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St Leonard, Blithfield, Staffordshire

(52°48′48″N, 1°56′10″W)
SK 044 240
pre-1974 traditional (England and Wales) Staffordshire
now Staffordshire
  • Ron Baxter

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Feature Sets

Blithfield takes its name from the river Blythe, a tributary of the Trent, and is some 8 miles E of the centre of Stafford and 4 miles N of Rugeley. There is no village any longer; all that remains are the hall, the church and the old rectory (damaged by fire in 1962 and rebuilt into apartments in the 1980s). The old village disappeared, probably in the 16thc. or 17thc., to allow the extension of parkland for the hall. The Blythe itself was dammed in 1953 to form Blithfield Reservoir, over two miles long and half a mile wide, and now a centre for wildlife and leisure activities as well as a source of water for S Staffordshire.

St Leonard's is of pinkish grey sandstone and consists of a nave with aisles and a tall clerestory, a chancel with a polygonal N vestry and a W tower. The four-bay nave arcades are mid-13thc. work, with cylindrical piers, moulded capitals and pointed arch with chamfered orders. The aisle windows are 14thc. square-headed double lights and there is a S doorway with a porch by Street (1860). The nave was heightened and the tall clerestory added around 1500. The chancel is ofc.1300 or slightly later, with Y-tracery windows and ogee tracery in the piscina. In the S wall outside is a niche tomb that has been identified as that of Richard de Blithfield, rector fromc.1185-1234. On the N side of the chancel, the polygonal vestry dates from 1829-30. It was built as a mortuary chapel for the Bagot family, and is liberally supplied with Bagot memorials. Other Bagot tombs stand in the chancel itself. The W tower is of two storeys, 14thc. below and 15thc. above with diagonal buttresses and a battlemented parapet. The chancel was restored to Pugin's designs in 1851, and the work included replacing the timber roof and the E window. An attractive, simplified S view ofc.1770 in the William Salt Library (SV II 53) shows the church without its porch and apparently lacking a chancel roof. In Buckler's 1824 SE view (SV II 46) the porch is also lacking and the chancel is heavily overgrown with creeper. His NE view of the same year (SV II 48) shows the N side before the polygonal mortuary chapel was added. Other antiquarian views are noted in the bibliography. The church contains a 12thc. pillar piscina that has been ingeniously converted for use as an offertory box, and is thus prominently sited opposite the S nave doorway.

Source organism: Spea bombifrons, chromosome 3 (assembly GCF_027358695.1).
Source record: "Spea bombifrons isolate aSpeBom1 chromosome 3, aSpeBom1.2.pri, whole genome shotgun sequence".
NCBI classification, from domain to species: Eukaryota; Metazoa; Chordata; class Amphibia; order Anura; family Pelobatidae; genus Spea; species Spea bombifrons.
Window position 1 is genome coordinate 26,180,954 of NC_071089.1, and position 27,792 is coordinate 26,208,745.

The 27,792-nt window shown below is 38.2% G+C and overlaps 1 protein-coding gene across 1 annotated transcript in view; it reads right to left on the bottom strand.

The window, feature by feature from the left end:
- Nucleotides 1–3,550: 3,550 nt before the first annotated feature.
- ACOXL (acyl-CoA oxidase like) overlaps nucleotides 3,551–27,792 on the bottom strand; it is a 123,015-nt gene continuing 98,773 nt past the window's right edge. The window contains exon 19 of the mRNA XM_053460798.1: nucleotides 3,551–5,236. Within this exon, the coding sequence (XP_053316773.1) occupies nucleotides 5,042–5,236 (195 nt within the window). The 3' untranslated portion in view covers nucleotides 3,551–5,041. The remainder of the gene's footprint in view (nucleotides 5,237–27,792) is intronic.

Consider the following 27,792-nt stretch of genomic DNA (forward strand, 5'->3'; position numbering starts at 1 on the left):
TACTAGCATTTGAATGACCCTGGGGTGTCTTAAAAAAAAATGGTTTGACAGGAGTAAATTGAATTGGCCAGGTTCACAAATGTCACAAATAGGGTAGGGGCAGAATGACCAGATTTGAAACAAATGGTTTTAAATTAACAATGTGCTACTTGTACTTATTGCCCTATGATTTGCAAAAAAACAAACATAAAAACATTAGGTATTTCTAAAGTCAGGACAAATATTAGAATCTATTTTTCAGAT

Blithfield was held by Edmund, a free man, before the Conquest, and in 1086 by Earl Roger and Roger from him. It consisted of one hide of ploughland, six acres of meadow and woodland three furlongs by one. A priest was recorded at that date, suggesting the presence of a church. By the 14thc. the lordship was in the hands of a family taking its name from the manor, and it passed to the Bagots in 1357, when Sir Ralph Bagot of Abbots Bromley married Elizabeth, daughter and heir of John Blithfield. The Bagots still hold much of Blithfield.

Benefice of Abbots Bromley with Blithfield.



Piscinae/Pillar Piscinae


This appears to be the only pillar piscina surviving in the county. It probably dates from the first half of the 12thc.

D. S. Murray, Notes on the Early History of the Parish of Blithfield. Undated church guide. The author was Rector 1879-1919.
N. Pevsner, The Buildings of England: Staffordshire. Harmondsworth 1974, 72.
Staffordshire County Council, Staffordshire Views Collection, SV II 46, 47, 48, 49, 53, 57. Available online at http://www.staffordshire.gov.uk/portal/page?_pageid=47,71124and_dad=portaland_schema=PORTAL
G. Wrottesley, A History of the Family of Bagot, of Bagots Bromley and Blithfield. London 1908.